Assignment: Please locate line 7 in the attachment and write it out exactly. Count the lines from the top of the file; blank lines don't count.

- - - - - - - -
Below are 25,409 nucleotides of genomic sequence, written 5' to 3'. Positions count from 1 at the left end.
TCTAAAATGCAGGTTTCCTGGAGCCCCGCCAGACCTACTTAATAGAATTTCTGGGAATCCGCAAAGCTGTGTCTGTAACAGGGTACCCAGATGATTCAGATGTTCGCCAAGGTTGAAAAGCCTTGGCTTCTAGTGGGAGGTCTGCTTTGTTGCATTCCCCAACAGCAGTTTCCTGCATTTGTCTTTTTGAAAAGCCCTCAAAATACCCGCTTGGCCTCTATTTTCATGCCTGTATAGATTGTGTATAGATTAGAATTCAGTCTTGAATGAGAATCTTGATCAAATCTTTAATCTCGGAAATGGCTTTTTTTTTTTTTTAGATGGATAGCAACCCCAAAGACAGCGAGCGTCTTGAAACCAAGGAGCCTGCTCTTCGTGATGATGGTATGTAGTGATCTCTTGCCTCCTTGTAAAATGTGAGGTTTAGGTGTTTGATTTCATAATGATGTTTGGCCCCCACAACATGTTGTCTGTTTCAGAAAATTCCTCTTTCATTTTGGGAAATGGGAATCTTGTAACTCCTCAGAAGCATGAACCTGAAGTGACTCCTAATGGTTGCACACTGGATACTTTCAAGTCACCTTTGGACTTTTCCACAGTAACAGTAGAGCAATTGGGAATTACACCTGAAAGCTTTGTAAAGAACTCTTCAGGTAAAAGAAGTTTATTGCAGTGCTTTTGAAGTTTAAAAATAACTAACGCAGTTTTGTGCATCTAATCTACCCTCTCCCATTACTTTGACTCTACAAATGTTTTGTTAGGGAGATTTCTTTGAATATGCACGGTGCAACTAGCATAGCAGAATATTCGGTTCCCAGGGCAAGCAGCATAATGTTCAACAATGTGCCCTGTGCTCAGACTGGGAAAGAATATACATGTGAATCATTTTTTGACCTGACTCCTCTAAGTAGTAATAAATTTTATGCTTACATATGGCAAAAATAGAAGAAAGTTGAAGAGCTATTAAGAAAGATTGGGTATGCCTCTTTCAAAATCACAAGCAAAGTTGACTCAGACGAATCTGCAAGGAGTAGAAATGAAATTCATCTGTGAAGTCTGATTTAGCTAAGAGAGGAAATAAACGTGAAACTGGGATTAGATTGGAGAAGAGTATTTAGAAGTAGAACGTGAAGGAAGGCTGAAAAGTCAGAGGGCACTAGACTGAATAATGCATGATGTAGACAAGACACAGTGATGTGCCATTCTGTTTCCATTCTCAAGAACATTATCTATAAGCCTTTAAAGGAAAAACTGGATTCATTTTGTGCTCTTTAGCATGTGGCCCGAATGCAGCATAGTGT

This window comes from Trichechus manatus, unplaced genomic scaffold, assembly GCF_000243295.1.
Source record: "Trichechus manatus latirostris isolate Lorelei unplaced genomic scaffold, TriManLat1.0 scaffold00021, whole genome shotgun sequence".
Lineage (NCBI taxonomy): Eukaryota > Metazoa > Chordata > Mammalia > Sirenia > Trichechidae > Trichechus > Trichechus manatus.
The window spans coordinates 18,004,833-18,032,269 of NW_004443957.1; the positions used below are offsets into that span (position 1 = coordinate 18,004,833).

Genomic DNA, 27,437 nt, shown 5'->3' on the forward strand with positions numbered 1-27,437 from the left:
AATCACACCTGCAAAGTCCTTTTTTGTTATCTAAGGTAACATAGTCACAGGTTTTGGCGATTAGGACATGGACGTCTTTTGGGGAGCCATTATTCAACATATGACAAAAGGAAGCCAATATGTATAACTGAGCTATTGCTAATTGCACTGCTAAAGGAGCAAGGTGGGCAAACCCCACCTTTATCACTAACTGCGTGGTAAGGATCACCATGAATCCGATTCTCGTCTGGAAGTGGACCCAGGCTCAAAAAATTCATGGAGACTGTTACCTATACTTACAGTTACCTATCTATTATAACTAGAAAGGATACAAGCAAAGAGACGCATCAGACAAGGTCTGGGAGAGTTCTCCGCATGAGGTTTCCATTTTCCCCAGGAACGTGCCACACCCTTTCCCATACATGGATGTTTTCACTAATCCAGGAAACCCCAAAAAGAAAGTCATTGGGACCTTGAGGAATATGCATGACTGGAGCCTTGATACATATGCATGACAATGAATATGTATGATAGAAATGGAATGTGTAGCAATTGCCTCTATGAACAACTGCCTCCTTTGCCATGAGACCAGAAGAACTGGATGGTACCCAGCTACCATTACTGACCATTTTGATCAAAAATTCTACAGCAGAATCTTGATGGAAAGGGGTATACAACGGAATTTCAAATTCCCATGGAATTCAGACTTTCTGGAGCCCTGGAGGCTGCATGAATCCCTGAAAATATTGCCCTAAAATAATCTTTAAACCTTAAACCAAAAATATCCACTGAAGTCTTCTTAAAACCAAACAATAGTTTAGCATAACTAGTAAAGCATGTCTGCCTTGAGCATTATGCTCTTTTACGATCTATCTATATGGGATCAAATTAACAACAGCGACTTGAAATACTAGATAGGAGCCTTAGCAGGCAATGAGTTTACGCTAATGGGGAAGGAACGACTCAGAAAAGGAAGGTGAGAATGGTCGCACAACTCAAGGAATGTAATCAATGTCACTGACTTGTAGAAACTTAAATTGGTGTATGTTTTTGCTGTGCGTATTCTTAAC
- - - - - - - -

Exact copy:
Genomic DNA, 27,437 nt, shown 5'->3' on the forward strand with positions numbered 1-27,437 from the left: